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Can Thailand’s Hot Weather Stop the Spread of the Covid-19 Coronavirus

The World Health Organisation (WHO) said this month that there was little evidence that temperature plays a role in the covid-19 outbreak. However it was an avenue worth exploring.

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A surge in covid-19 infections in Thailand and South-east Asia in recent days has increased doubts over a theory that warmer weather could stem the spread of the virus, health experts say.

Relatively low cases of infections in many South-east Asian countries had been cited as possible evidence. Evidence that hotter weather was suppressing the virus. Giving hope to Europe and the United States as they head into spring.

But countries from Thailand, Malaysia, Indonesia and the Philippines have recently recorded a high rate of infections in recent days. A sign seasonal factors may only play a limited role in coronavirus’ spread.

“The temperature theory doesn’t really hold up given what’s happening right now in much of South-east Asia,” said Professor Tikki Pangestu at Singapore’s Lee Kuan Yew School of Public Policy.

“People in Europe hope warm weather will kill the virus. I doubt this will be the reality.”

The coronavirus, which causes a respiratory disease called Covid-19, has infected almost 170,000 and over 6,500 have died.

Limited Understanding of Wuhan virus

Though a limited amount is known about the new Wuhan virus. Some of the symptoms show similarities with winter influenza. Which is also more widespread in colder temperatures. However this is partly attributed to people crowding together indoors due to cold weather.

Places where the virus has been felt most severely, such as Wuhan in central China. Also northern Italy and parts of the United States. These countries share similar climates and temperatures, Asia One reports.

The 2002-2003 epidemic of severe acute respiratory syndrome (Sars) eased over the summer months. Although it is not clear if that was related to hot weather.

The World Health Organisation (WHO) said this month that there was little evidence that temperature plays a role in the covid-19 outbreak. However it was an avenue worth exploring.

In South-east Asia, which has hot tropical climate, many countries have reported few cases. Even months after the initial outbreak at the end of last year in Wuhan China. Also in spite of the region’s close travel, business and investment ties to China.

But health experts said, rather than the hot climate, it was more down to limited testing. Under-detection due to a lack of resources and Covid-19 testing kits.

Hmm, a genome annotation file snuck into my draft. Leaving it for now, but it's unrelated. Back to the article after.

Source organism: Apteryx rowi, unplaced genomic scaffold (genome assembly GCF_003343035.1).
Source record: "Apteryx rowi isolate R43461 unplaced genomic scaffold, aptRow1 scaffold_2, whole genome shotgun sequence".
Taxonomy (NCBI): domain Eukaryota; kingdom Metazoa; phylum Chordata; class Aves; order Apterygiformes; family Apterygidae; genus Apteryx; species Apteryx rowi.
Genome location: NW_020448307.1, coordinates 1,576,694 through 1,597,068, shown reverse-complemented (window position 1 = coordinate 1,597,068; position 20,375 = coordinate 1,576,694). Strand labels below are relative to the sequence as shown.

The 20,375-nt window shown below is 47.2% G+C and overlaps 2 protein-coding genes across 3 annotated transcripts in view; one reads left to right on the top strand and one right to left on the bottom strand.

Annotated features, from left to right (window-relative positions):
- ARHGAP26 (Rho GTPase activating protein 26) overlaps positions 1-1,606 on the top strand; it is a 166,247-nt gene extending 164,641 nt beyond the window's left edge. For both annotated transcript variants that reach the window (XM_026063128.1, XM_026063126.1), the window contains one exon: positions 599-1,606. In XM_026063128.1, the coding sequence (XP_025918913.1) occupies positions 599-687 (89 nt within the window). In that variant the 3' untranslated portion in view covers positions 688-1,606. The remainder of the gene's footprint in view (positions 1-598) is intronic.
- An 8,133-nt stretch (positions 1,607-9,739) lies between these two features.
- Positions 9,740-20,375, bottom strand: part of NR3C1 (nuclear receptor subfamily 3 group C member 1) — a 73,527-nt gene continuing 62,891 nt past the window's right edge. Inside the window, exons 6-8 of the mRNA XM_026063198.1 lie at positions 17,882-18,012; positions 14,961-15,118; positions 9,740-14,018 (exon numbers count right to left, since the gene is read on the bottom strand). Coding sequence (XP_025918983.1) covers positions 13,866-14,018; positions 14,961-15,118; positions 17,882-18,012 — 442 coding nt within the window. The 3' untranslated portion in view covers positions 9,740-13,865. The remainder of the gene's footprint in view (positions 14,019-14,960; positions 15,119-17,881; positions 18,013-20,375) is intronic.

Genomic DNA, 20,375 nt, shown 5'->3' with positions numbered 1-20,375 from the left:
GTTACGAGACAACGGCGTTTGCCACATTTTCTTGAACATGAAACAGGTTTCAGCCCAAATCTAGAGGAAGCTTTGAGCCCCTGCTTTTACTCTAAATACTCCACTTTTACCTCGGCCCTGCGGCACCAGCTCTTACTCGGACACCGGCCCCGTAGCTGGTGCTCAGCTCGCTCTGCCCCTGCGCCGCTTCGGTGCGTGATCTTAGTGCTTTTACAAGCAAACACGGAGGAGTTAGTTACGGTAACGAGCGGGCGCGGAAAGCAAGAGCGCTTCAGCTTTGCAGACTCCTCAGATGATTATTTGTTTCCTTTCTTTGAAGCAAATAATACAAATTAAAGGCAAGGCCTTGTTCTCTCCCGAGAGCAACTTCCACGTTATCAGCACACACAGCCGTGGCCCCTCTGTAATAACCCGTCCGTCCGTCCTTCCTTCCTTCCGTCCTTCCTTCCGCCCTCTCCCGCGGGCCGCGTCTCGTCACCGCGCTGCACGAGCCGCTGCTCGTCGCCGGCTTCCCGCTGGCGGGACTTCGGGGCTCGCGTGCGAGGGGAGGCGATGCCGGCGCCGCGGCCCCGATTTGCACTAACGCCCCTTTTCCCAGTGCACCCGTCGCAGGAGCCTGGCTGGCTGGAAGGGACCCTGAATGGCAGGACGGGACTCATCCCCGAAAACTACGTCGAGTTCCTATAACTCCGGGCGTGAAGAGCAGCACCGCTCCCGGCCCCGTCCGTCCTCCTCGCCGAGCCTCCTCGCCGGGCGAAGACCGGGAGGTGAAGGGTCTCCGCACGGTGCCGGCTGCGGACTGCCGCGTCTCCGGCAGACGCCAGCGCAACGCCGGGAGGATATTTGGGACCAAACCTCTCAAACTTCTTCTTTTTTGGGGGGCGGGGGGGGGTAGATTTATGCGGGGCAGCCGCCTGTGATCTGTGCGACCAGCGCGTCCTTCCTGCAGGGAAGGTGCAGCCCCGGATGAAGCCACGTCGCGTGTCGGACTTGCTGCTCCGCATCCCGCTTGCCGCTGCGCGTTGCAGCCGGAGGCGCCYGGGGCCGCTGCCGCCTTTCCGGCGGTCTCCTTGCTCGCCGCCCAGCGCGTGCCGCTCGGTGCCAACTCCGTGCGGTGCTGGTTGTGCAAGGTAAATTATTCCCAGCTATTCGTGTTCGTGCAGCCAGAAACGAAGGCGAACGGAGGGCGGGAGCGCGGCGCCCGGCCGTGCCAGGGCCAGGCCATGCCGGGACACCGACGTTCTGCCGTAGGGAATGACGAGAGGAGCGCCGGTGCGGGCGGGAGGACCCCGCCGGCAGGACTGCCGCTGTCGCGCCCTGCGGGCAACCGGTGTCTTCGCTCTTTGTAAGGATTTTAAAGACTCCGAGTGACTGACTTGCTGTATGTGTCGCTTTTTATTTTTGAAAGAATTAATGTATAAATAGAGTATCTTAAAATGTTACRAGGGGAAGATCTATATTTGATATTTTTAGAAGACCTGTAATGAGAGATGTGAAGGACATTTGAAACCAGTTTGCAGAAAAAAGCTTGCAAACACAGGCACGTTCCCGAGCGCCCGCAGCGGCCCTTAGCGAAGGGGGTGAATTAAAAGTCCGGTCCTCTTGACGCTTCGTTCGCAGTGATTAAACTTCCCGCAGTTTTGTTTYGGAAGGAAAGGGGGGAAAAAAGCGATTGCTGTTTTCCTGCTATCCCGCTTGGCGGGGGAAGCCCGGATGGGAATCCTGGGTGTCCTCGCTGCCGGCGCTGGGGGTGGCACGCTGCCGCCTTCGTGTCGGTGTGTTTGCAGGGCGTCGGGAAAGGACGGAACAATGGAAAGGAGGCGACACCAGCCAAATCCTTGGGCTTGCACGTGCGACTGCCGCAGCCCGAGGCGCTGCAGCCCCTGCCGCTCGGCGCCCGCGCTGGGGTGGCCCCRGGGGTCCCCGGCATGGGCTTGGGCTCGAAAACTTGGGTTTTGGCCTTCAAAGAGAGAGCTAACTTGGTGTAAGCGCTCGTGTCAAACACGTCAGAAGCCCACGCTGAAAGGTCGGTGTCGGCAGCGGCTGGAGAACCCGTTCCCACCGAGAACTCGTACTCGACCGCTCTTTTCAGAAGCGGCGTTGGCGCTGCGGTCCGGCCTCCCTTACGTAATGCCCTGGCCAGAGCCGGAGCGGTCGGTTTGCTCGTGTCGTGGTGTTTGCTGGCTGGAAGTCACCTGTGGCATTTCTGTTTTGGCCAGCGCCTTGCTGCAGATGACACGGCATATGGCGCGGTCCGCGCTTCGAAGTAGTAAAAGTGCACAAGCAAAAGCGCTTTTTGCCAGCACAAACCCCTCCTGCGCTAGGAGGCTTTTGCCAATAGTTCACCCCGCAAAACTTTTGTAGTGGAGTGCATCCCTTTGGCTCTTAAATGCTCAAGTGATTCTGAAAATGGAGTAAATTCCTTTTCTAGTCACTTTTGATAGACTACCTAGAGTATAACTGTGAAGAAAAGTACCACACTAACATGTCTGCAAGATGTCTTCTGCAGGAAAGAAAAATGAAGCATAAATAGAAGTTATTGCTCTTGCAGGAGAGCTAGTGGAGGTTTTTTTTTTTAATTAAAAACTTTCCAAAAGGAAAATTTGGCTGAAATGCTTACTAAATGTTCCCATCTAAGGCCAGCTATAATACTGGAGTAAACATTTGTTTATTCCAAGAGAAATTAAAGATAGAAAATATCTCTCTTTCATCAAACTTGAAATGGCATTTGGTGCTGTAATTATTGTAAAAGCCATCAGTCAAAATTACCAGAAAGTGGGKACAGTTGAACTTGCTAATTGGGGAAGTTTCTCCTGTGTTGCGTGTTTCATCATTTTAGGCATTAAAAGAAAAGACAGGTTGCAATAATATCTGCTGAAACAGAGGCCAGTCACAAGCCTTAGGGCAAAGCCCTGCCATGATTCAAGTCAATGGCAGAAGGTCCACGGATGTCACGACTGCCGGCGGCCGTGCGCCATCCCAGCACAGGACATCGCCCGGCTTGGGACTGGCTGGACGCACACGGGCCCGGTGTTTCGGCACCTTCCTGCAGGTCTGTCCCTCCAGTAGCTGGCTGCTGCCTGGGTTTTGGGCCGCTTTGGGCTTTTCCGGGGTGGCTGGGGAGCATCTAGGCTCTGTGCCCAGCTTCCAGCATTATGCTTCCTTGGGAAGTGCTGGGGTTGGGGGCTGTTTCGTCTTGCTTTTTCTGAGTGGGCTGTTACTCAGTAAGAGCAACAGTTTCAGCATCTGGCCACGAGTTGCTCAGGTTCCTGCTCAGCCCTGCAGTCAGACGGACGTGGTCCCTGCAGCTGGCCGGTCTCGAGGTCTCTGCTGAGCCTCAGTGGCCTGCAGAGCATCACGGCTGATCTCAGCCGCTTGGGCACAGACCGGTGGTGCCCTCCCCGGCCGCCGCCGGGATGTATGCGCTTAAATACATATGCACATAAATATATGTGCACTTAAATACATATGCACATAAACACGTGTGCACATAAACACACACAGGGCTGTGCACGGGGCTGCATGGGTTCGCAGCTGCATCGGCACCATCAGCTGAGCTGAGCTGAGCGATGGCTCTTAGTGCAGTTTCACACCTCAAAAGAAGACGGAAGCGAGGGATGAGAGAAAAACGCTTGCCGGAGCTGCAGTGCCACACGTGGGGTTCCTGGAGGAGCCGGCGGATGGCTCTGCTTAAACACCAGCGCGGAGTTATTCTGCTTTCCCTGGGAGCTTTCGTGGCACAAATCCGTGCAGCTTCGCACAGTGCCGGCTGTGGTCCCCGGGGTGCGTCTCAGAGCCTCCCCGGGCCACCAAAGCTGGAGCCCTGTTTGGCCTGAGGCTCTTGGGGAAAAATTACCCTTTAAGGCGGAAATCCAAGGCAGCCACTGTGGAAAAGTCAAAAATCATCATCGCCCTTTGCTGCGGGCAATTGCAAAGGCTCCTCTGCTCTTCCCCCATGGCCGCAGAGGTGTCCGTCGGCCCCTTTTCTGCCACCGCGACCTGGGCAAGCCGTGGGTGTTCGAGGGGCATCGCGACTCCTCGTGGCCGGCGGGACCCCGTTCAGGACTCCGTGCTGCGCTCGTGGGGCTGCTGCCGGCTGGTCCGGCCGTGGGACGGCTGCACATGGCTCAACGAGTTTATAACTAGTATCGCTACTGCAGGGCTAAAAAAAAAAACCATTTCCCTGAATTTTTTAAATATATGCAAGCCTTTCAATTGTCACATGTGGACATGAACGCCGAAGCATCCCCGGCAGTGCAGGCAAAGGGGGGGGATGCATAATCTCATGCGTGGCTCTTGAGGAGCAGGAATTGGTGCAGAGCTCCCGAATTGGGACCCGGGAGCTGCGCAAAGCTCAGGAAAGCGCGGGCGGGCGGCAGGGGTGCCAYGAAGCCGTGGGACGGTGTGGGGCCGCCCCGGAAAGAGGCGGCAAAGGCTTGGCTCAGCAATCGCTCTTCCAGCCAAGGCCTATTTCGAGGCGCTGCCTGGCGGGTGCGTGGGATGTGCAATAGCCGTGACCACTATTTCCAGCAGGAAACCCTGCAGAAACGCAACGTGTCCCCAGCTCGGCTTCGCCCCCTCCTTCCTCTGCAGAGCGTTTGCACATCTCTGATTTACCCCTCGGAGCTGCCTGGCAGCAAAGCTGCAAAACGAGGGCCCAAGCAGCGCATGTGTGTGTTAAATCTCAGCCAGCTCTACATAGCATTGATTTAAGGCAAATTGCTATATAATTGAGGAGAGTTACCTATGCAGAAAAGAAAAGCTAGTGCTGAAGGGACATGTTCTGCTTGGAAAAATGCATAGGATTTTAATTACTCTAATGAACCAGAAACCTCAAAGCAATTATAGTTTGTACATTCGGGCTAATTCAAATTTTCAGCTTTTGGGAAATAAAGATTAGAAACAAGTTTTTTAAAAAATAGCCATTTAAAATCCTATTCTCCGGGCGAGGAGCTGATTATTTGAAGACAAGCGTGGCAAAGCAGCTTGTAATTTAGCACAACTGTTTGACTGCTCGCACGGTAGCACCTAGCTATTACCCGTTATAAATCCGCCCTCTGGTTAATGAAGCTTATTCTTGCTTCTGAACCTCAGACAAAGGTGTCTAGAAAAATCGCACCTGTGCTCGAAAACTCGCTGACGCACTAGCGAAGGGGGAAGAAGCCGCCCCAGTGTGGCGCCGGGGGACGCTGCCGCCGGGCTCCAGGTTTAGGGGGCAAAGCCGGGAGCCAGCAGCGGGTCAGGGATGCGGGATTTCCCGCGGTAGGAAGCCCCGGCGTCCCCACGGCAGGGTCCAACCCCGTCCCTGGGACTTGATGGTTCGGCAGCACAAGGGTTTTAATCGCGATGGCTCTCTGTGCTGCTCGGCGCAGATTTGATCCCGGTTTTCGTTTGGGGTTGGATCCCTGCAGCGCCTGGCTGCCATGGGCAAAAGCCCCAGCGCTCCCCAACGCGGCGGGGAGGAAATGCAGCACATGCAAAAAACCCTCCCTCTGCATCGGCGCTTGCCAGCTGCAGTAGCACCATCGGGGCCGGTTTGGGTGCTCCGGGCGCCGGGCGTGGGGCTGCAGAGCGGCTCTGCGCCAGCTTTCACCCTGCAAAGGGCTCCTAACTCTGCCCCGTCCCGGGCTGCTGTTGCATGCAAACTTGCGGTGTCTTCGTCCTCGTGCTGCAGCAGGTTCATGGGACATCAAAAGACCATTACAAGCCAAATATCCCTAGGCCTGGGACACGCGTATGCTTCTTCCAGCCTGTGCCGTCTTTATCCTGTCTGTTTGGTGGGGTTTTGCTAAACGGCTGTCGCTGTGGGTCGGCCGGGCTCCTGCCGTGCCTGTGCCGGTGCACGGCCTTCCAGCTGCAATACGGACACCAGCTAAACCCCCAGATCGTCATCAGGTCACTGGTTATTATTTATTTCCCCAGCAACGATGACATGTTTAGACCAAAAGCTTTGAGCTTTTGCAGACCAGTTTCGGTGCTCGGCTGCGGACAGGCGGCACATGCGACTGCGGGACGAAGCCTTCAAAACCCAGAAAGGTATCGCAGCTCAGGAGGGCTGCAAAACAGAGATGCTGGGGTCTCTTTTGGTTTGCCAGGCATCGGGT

Recent spike in Covid-19 Cases

“At best, warm weather might influence the spread but it will not see the end of it,” said Professor Dale Fisher. Chair of the Global Outbreak Alert and Response Network coordinated by WHO.

“What is important is how effectively countries are isolating cases, removing people from communities. That’s the biggest factor, not the weather.”

The spike of cases in many South-east Asian countries has been dramatic in recent days. Leading governments to take drastic action to stem the tide.

In the Philippines, deaths more than doubled to 12 over the weekend. With confirmed cases rising to 140 – compared with three 10 days ago. Prompting the authorities to place the entire capital Manila under “community quarantine”.

Malaysia reported a further 125 coronavirus cases on Monday. Bringing its total to 553 – the highest in South-east Asia. Many were linked to a single event at a mosque.

Thailand sees spike in covid-19 cases

Thailand, also reported 33 new cases on Monday. Its biggest daily jump since the outbreak of the Wuhan virus. Thailand also plans to close schools; bars, movie theaters; cockfighting arenas; and other entertainment centres.

Indonesia also confirmed 17 more cases on Monday. Taking its toll to 134. Health department officials are concerned that there could be large under-reporting in the world’s fourth most populous country.

Indonesia, which recorded its first cases only on March 2, had carried out only 220 tests a week ago. However that has now risen to nearly 1,000.

Singapore,also implemented tighter restrictions. Above all on visitors from other South-east Asian countries after a wave of imported cases from the region.

With so much still not known about the coronavirus, health experts say countries should not rely on warmer weather to slow the rapid spread of the virus across the globe.

“It is too simplistic to suggest a tropical climate can stop coronavirus because there are many other factors, like human-to-human contact which can happen very fast,” said Dr Sugiyono Saputra, a microbiology researcher at the Indonesian Institute of Sciences. “Environmental factors may not affect the virus at all.”